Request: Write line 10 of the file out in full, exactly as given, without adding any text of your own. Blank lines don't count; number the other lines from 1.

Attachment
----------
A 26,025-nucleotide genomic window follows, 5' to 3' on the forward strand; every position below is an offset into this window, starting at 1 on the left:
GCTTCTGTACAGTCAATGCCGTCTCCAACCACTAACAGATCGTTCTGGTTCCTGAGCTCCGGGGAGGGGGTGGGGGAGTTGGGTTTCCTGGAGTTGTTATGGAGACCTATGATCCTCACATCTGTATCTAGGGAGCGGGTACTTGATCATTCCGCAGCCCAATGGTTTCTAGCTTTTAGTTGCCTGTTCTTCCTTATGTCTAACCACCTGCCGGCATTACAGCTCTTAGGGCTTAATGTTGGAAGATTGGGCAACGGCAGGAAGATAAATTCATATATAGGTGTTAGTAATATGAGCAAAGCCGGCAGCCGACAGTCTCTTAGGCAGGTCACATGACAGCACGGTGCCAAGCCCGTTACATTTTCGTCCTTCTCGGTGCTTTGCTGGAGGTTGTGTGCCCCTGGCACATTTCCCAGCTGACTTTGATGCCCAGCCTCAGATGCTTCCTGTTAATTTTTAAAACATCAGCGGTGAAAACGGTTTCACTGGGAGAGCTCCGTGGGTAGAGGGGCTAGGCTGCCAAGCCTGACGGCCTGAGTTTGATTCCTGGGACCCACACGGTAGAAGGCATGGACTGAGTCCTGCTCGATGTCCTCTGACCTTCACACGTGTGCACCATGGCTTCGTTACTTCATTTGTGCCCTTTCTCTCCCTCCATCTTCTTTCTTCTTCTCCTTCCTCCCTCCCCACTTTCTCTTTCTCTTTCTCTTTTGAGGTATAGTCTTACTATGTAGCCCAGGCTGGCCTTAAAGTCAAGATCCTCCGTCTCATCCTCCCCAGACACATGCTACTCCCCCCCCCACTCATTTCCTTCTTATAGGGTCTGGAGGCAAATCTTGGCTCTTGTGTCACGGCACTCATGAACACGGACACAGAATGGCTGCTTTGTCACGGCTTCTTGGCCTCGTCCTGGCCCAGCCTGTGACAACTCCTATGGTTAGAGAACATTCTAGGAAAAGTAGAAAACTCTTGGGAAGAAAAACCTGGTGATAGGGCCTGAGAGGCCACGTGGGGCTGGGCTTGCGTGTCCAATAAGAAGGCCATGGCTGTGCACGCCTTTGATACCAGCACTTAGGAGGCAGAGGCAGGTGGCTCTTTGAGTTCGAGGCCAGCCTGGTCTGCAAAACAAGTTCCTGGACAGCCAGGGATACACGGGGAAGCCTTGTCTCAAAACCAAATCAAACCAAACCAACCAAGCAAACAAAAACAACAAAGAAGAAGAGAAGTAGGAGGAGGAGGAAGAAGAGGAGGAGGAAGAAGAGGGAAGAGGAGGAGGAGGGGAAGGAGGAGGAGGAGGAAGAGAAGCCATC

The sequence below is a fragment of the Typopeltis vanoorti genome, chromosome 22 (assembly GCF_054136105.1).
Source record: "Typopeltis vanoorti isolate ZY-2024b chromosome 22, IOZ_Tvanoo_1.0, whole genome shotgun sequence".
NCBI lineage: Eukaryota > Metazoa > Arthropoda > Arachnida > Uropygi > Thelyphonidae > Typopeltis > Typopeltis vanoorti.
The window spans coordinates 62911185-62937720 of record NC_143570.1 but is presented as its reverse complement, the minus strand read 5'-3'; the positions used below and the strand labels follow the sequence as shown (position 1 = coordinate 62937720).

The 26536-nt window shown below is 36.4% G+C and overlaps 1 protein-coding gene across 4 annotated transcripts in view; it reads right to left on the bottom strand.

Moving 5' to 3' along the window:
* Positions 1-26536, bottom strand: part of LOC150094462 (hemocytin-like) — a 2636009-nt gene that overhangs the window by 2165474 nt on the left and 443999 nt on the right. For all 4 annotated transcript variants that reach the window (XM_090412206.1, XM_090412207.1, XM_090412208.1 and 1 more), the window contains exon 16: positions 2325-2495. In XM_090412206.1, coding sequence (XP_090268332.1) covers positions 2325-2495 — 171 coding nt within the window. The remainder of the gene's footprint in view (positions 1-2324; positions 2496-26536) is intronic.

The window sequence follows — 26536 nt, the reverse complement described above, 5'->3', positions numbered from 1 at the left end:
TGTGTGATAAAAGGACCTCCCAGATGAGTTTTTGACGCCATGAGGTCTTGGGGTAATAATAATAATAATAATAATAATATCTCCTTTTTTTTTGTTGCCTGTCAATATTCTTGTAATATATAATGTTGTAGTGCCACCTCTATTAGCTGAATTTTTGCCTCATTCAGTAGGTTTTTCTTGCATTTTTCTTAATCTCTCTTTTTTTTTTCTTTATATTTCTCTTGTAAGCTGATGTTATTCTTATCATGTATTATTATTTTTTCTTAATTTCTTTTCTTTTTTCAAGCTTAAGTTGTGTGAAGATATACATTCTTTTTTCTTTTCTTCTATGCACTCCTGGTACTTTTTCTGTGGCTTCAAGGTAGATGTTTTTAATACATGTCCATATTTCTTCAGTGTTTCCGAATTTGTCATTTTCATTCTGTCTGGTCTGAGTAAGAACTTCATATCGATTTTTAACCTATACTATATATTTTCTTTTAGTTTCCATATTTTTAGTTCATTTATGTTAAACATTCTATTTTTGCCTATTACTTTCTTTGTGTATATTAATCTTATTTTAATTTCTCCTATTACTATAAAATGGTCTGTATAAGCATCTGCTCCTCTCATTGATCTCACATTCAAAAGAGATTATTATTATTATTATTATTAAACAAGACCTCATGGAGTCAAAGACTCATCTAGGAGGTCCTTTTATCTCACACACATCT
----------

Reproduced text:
The window sequence follows — 26536 nt, the reverse complement described above, 5'->3', positions numbered from 1 at the left end: